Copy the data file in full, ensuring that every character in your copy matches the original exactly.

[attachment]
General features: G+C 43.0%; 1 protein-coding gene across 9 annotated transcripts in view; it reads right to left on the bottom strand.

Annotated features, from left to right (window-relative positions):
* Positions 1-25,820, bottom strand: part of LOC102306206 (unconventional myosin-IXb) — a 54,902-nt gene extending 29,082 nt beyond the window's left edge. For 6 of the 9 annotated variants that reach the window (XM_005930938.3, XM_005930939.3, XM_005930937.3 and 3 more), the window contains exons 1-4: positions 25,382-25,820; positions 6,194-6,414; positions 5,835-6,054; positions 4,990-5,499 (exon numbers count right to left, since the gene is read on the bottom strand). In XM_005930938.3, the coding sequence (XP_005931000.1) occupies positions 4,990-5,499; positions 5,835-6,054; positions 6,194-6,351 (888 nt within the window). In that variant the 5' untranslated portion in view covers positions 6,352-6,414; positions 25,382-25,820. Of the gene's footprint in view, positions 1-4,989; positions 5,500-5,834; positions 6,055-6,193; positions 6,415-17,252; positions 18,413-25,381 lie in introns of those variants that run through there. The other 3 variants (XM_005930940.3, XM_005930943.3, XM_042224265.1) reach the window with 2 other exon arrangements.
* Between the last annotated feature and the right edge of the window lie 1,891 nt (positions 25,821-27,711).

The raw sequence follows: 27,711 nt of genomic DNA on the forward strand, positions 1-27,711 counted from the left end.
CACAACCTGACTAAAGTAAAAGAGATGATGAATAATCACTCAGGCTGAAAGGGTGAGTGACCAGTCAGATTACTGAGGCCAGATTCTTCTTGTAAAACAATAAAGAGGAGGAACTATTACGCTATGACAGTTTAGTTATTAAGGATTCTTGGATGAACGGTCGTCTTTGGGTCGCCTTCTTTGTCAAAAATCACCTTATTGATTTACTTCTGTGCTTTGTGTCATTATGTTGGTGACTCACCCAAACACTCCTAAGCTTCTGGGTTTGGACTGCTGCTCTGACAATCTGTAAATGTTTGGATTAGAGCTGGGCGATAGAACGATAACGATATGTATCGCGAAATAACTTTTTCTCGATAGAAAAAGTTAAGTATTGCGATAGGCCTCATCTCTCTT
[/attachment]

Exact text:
General features: G+C 43.0%; 1 protein-coding gene across 9 annotated transcripts in view; it reads right to left on the bottom strand.

Annotated features, from left to right (window-relative positions):
* Positions 1-25,820, bottom strand: part of LOC102306206 (unconventional myosin-IXb) — a 54,902-nt gene extending 29,082 nt beyond the window's left edge. For 6 of the 9 annotated variants that reach the window (XM_005930938.3, XM_005930939.3, XM_005930937.3 and 3 more), the window contains exons 1-4: positions 25,382-25,820; positions 6,194-6,414; positions 5,835-6,054; positions 4,990-5,499 (exon numbers count right to left, since the gene is read on the bottom strand). In XM_005930938.3, the coding sequence (XP_005931000.1) occupies positions 4,990-5,499; positions 5,835-6,054; positions 6,194-6,351 (888 nt within the window). In that variant the 5' untranslated portion in view covers positions 6,352-6,414; positions 25,382-25,820. Of the gene's footprint in view, positions 1-4,989; positions 5,500-5,834; positions 6,055-6,193; positions 6,415-17,252; positions 18,413-25,381 lie in introns of those variants that run through there. The other 3 variants (XM_005930940.3, XM_005930943.3, XM_042224265.1) reach the window with 2 other exon arrangements.
* Between the last annotated feature and the right edge of the window lie 1,891 nt (positions 25,821-27,711).

The raw sequence follows: 27,711 nt of genomic DNA on the forward strand, positions 1-27,711 counted from the left end.
CACAACCTGACTAAAGTAAAAGAGATGATGAATAATCACTCAGGCTGAAAGGGTGAGTGACCAGTCAGATTACTGAGGCCAGATTCTTCTTGTAAAACAATAAAGAGGAGGAACTATTACGCTATGACAGTTTAGTTATTAAGGATTCTTGGATGAACGGTCGTCTTTGGGTCGCCTTCTTTGTCAAAAATCACCTTATTGATTTACTTCTGTGCTTTGTGTCATTATGTTGGTGACTCACCCAAACACTCCTAAGCTTCTGGGTTTGGACTGCTGCTCTGACAATCTGTAAATGTTTGGATTAGAGCTGGGCGATAGAACGATAACGATATGTATCGCGAAATAACTTTTTCTCGATAGAAAAAGTTAAGTATTGCGATAGGCCTCATCTCTCTT